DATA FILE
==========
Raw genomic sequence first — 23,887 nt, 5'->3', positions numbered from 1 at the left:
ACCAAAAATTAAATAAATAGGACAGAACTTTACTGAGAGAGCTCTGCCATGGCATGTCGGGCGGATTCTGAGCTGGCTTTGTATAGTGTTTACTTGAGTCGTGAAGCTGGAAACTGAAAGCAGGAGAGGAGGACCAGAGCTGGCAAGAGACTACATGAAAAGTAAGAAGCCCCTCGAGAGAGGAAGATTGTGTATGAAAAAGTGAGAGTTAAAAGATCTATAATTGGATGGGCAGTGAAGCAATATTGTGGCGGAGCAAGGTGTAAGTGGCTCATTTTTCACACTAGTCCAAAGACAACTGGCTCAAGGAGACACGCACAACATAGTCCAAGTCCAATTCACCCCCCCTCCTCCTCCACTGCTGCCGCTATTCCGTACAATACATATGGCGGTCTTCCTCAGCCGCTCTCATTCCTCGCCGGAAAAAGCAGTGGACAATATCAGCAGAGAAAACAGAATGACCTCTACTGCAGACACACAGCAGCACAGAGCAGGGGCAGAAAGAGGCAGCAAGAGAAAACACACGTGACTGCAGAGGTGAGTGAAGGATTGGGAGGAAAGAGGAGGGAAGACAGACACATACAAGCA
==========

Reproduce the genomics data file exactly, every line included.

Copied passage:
Raw genomic sequence first — 23,887 nt, 5'->3', positions numbered from 1 at the left:
ACCAAAAATTAAATAAATAGGACAGAACTTTACTGAGAGAGCTCTGCCATGGCATGTCGGGCGGATTCTGAGCTGGCTTTGTATAGTGTTTACTTGAGTCGTGAAGCTGGAAACTGAAAGCAGGAGAGGAGGACCAGAGCTGGCAAGAGACTACATGAAAAGTAAGAAGCCCCTCGAGAGAGGAAGATTGTGTATGAAAAAGTGAGAGTTAAAAGATCTATAATTGGATGGGCAGTGAAGCAATATTGTGGCGGAGCAAGGTGTAAGTGGCTCATTTTTCACACTAGTCCAAAGACAACTGGCTCAAGGAGACACGCACAACATAGTCCAAGTCCAATTCACCCCCCCTCCTCCTCCACTGCTGCCGCTATTCCGTACAATACATATGGCGGTCTTCCTCAGCCGCTCTCATTCCTCGCCGGAAAAAGCAGTGGACAATATCAGCAGAGAAAACAGAATGACCTCTACTGCAGACACACAGCAGCACAGAGCAGGGGCAGAAAGAGGCAGCAAGAGAAAACACACGTGACTGCAGAGGTGAGTGAAGGATTGGGAGGAAAGAGGAGGGAAGACAGACACATACAAGCA